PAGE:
Leviathan is a wonderful mix of the utterly original and the familiar — alternate history layered atop known history, engineering and biology tweaked a bit askew from what we now know and do, fresh portrayal of age-old fantasy/storytelling tropes (orphan protagonists, an heir in hiding, a girl disguised as a boy, adolescent bickering combined with attraction, etc.), use of paired imagery/themes (Clankers vs. Darwinists, Luddites vs Progressives, boy vs. girl, etc.) It all just works as a compelling story, a fun ride, an exuberantly creative ride, and confirms Scott Westerfeld as one of the best writers going now. Highly recommended.

~Bill CapossereLeviathan (3 book series) Kindle Edition

fantasy book review Scott Westerfeld LeviathanOn June 28, 1914, Archduke Franz Ferdinand of Austria and his wife were assassinated; this single event put into motion a chain of events that lead to what we now call World War I. That event begins the story told in Leviathan, but it soon becomes clear that everything else about Scott Westerfeld‘s setting is completely different from history as we know it.

The great European powers are divided into two opposing sides, but in Leviathan, each side has its own distinct technology and weaponry. Austro-Hungary and Germany are known as Clankers, having mastered the use of steam-driven war machines, whilst the British powers are known as Darwinists, having learnt how to manipulate the “threads of life” and genetically engineer animals to serve in their armies. The book’s namesake is one such creature, a giant leviathan that carries its own eco-system of bats, lizards, glowworms and other creatures living in symbiosis, and which serves as a living airship to its crew.

The story follows two young protagonists as they are drawn into the war that is steadily brewing across the continent, and the chapters alternate between of the two of them in the lead-up to their inevitable meeting halfway through the book. The first involves the Archduke’s only son Aleksander who is whisked away from his bedroom in the middle of the night by his fencing master to a mechanical stormwalker, soon to find himself on the run from the German forces that are out to assassinate the last heir to the Austrian throne. Having to deal with his parents’ deaths and his exile into a harsh environment, Aleksander is forced to grow up quickly as a leader of men and a crucial figure in the coming war.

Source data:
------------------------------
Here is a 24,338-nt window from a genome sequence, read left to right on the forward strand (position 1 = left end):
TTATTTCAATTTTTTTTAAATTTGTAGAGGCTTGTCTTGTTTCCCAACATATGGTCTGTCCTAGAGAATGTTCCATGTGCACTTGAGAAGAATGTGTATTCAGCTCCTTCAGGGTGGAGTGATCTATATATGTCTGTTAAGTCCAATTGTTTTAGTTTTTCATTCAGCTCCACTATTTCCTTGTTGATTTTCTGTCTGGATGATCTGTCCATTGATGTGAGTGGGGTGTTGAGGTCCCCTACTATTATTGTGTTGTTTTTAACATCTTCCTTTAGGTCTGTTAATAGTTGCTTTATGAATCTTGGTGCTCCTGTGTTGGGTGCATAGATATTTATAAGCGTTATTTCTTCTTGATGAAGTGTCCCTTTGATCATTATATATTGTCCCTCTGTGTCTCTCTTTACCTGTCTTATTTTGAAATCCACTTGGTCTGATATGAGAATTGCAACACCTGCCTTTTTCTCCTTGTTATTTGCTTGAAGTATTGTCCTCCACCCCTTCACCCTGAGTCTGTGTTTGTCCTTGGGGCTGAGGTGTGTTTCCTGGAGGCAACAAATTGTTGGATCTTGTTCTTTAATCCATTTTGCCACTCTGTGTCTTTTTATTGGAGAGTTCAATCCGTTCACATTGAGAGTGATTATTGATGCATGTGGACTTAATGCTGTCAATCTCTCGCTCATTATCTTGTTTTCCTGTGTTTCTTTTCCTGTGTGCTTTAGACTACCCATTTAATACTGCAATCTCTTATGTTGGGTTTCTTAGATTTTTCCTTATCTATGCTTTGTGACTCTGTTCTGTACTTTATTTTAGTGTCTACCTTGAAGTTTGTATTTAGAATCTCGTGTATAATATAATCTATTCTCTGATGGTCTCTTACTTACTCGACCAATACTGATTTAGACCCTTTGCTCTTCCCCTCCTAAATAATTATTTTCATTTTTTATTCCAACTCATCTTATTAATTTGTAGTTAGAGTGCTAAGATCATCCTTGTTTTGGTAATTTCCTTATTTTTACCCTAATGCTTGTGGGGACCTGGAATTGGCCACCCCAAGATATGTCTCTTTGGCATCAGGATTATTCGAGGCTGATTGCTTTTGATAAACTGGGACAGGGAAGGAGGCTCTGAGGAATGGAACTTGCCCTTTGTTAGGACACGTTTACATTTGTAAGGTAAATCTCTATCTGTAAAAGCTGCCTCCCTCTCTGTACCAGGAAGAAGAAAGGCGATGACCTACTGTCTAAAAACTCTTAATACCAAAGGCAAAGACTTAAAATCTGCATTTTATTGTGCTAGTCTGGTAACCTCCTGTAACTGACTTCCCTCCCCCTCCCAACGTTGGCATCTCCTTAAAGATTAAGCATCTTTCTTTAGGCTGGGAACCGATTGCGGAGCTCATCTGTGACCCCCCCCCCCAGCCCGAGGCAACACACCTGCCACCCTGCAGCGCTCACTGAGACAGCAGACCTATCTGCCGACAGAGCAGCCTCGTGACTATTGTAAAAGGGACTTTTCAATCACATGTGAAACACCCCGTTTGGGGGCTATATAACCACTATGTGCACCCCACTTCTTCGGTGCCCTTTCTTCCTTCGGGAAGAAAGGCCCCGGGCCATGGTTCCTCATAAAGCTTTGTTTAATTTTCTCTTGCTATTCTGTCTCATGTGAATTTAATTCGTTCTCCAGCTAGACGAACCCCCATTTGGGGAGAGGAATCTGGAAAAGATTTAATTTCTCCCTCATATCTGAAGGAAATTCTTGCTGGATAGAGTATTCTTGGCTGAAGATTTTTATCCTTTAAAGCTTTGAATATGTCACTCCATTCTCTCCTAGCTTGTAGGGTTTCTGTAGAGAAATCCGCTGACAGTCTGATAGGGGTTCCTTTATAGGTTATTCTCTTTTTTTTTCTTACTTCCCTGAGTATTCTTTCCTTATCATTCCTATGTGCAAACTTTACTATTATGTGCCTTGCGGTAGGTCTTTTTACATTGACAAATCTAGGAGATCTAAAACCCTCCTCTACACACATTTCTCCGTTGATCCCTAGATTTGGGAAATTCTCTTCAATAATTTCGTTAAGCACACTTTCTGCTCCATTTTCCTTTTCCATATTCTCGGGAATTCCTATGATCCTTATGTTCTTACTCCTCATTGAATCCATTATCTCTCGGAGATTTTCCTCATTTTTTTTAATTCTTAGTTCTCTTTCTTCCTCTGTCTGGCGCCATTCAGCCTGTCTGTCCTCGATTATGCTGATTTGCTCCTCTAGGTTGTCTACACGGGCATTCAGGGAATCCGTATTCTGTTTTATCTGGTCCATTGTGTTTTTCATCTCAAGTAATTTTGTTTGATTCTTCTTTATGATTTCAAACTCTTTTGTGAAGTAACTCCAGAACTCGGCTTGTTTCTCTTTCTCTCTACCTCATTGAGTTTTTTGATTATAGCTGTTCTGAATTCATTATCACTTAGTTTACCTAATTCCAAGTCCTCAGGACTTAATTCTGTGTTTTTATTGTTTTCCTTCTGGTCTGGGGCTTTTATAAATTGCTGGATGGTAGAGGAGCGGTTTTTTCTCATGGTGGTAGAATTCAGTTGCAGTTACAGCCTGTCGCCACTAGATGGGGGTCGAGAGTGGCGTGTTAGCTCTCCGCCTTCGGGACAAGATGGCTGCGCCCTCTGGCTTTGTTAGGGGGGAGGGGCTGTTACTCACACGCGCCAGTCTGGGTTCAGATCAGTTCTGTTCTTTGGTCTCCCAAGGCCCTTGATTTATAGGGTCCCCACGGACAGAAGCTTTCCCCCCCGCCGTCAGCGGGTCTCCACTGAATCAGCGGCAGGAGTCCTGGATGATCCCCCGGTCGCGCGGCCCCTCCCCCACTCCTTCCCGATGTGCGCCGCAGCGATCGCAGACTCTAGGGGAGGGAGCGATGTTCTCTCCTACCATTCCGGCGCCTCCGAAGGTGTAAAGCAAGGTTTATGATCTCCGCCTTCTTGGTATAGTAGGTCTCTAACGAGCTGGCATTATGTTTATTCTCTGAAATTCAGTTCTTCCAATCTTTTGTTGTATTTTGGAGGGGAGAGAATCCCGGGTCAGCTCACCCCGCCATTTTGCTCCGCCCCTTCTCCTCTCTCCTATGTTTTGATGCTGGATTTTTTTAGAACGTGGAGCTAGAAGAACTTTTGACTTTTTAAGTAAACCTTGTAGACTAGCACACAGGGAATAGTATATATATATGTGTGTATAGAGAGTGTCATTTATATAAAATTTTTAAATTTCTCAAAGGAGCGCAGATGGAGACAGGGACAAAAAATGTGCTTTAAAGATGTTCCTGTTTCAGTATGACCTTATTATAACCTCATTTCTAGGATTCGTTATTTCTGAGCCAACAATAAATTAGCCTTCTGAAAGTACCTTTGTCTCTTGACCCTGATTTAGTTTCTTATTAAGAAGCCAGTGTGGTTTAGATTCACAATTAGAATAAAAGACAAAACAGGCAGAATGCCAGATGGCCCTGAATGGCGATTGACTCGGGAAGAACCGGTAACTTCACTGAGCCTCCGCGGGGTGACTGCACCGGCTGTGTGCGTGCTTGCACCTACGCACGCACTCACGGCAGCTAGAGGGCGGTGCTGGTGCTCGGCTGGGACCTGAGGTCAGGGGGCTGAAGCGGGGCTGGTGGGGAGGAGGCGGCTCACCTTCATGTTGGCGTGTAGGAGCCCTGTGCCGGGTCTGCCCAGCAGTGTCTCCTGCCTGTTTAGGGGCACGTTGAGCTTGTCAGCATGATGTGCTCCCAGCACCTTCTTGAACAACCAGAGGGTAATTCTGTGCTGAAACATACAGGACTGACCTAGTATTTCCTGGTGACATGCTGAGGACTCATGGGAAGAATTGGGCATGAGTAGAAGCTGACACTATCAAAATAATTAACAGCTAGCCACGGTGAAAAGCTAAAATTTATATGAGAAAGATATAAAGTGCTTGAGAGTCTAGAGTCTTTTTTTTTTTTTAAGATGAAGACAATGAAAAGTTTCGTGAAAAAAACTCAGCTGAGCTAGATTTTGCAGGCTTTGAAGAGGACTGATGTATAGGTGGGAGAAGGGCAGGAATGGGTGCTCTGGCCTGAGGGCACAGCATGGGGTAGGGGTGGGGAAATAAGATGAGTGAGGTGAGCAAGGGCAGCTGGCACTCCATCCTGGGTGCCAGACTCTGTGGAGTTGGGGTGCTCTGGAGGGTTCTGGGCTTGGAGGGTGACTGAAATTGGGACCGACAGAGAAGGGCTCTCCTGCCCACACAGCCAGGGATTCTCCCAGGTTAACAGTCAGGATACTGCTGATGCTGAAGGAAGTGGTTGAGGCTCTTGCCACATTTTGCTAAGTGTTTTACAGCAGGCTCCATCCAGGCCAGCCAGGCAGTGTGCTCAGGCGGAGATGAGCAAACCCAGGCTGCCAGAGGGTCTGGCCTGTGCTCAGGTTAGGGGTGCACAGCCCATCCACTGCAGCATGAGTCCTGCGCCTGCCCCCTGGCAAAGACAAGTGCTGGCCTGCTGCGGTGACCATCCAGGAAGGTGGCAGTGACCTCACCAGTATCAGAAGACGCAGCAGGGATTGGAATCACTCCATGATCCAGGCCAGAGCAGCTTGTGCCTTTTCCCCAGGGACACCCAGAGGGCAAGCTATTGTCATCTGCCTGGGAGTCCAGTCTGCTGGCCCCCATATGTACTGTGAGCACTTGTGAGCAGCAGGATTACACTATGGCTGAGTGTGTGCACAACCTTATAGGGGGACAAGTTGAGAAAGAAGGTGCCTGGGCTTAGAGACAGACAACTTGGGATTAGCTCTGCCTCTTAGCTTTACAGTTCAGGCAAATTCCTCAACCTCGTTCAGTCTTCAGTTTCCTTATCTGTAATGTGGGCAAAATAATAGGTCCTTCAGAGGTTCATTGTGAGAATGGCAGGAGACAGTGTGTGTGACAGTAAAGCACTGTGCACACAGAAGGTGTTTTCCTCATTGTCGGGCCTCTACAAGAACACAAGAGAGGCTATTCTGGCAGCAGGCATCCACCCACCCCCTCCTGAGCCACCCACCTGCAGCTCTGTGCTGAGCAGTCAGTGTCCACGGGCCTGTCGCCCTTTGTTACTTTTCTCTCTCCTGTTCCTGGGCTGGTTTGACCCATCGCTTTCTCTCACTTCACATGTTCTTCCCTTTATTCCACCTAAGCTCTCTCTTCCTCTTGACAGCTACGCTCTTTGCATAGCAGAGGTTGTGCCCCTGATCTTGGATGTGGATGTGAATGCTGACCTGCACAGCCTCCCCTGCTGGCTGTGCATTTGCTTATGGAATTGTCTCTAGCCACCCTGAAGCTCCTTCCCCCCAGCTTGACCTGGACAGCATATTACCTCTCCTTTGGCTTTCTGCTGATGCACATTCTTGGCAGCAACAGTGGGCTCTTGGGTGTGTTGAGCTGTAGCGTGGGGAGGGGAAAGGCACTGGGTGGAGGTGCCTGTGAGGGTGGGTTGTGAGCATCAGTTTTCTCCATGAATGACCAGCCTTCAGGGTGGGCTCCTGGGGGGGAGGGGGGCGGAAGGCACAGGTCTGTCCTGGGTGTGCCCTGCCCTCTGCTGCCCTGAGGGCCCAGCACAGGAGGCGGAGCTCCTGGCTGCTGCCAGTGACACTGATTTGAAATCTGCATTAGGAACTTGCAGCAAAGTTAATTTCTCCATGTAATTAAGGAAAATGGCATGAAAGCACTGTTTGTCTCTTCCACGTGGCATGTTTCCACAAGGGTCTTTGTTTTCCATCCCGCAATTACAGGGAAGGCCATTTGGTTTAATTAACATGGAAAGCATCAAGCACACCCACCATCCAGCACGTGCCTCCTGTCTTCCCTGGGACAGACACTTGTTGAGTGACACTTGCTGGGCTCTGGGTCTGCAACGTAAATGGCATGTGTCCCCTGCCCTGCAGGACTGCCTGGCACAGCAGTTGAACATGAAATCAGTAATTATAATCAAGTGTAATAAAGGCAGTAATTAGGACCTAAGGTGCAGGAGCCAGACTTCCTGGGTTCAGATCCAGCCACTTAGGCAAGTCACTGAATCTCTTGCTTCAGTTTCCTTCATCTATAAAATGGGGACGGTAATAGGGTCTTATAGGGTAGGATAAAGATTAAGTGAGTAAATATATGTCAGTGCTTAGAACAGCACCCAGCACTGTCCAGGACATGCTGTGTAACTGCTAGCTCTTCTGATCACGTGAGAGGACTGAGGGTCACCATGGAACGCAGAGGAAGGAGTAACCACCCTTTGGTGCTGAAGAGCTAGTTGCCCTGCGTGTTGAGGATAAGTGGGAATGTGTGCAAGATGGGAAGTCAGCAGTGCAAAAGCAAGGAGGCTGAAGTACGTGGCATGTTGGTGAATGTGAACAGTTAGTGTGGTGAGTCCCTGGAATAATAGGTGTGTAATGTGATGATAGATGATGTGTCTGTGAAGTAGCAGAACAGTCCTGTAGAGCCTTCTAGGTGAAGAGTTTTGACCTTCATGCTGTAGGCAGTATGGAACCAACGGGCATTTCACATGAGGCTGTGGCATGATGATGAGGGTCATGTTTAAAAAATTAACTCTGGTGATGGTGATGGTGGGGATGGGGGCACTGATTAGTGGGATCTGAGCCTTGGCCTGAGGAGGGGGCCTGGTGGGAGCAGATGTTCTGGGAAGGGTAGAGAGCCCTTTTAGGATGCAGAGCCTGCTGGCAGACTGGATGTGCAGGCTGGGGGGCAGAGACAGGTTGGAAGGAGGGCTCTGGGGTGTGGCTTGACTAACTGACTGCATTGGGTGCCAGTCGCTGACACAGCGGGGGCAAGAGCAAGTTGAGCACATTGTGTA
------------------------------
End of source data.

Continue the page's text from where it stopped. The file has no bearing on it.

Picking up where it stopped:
On the other side of the conflict is Deryn Sharp, a midshipman with a secret: he is actually a she, drawn by a love of flying to disguise herself as a boy and join the crew of the Leviathan. When the ship is commandeered to transport a scientist to the Ottoman Empire, Deryn is astonished to find that Doctor Barlow is a vivacious young woman with a pet Tasmanian tiger and a heavy crate of something that is every bit as secret as Deryn’s true identity. Unsure what their mission is, Deryn is determined to simply enjoy her newfound freedom while it lasts.

Eventually the teenagers cross paths in Switzerland, where loyalties are called into question as each comes to rely on the other for their own survival. With the Germans closing in and food in short supply, an alliance between the two groups is necessary as their mutual enemy approaches. Though it’s quite episodic in nature, the story has a great build up to its climax and a broad scope as the characters traverse the mountains, various countries, and of course, the sky.

The main draw-card of the book (and its sequels) is the fascinating world that Westerfeld has created. Melding a WWI setting with steampunk sensibilities, the world of Leviathan is filled with intriguing quirks and discoveries, from the living airship to the rattling mechanics and how each character operates in this off-kilter world. Westerfeld clearly as a lot of fun with his skewed version of history, adding in a few genuine historical figures and anecdotes (which he discusses in his afterword) and using it as a backdrop to raise several questions about the nature of allies and enemies and what each means to the other in times of war.